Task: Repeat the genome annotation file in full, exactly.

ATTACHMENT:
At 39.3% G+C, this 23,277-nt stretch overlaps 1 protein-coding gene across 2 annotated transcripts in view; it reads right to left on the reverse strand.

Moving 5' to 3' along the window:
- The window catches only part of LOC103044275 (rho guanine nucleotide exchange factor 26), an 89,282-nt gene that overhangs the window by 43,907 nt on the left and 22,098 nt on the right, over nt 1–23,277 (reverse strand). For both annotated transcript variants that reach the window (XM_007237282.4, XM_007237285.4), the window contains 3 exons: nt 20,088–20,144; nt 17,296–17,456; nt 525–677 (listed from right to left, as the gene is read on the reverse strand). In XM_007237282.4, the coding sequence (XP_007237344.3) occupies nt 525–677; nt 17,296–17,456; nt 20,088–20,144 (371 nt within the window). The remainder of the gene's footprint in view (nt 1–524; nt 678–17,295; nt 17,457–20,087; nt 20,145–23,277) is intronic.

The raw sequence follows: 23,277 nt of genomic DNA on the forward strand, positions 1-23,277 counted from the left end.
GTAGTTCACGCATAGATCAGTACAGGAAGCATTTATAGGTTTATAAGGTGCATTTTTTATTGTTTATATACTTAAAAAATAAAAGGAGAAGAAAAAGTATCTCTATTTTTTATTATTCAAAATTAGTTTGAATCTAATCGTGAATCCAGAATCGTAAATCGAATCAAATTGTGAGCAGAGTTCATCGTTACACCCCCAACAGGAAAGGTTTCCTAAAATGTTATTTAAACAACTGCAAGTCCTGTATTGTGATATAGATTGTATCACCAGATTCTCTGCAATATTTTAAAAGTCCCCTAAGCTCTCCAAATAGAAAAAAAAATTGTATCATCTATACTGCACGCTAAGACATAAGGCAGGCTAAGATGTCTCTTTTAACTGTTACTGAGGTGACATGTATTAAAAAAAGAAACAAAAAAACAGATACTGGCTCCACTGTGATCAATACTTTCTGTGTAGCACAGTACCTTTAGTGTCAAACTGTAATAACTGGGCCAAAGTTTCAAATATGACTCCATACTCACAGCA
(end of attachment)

At 39.3% G+C, this 23,277-nt stretch overlaps 1 protein-coding gene across 2 annotated transcripts in view; it reads right to left on the reverse strand.

Moving 5' to 3' along the window:
- The window catches only part of LOC103044275 (rho guanine nucleotide exchange factor 26), an 89,282-nt gene that overhangs the window by 43,907 nt on the left and 22,098 nt on the right, over nt 1–23,277 (reverse strand). For both annotated transcript variants that reach the window (XM_007237282.4, XM_007237285.4), the window contains 3 exons: nt 20,088–20,144; nt 17,296–17,456; nt 525–677 (listed from right to left, as the gene is read on the reverse strand). In XM_007237282.4, the coding sequence (XP_007237344.3) occupies nt 525–677; nt 17,296–17,456; nt 20,088–20,144 (371 nt within the window). The remainder of the gene's footprint in view (nt 1–524; nt 678–17,295; nt 17,457–20,087; nt 20,145–23,277) is intronic.

The raw sequence follows: 23,277 nt of genomic DNA on the forward strand, positions 1-23,277 counted from the left end.
GTAGTTCACGCATAGATCAGTACAGGAAGCATTTATAGGTTTATAAGGTGCATTTTTTATTGTTTATATACTTAAAAAATAAAAGGAGAAGAAAAAGTATCTCTATTTTTTATTATTCAAAATTAGTTTGAATCTAATCGTGAATCCAGAATCGTAAATCGAATCAAATTGTGAGCAGAGTTCATCGTTACACCCCCAACAGGAAAGGTTTCCTAAAATGTTATTTAAACAACTGCAAGTCCTGTATTGTGATATAGATTGTATCACCAGATTCTCTGCAATATTTTAAAAGTCCCCTAAGCTCTCCAAATAGAAAAAAAAATTGTATCATCTATACTGCACGCTAAGACATAAGGCAGGCTAAGATGTCTCTTTTAACTGTTACTGAGGTGACATGTATTAAAAAAAGAAACAAAAAAACAGATACTGGCTCCACTGTGATCAATACTTTCTGTGTAGCACAGTACCTTTAGTGTCAAACTGTAATAACTGGGCCAAAGTTTCAAATATGACTCCATACTCACAGCA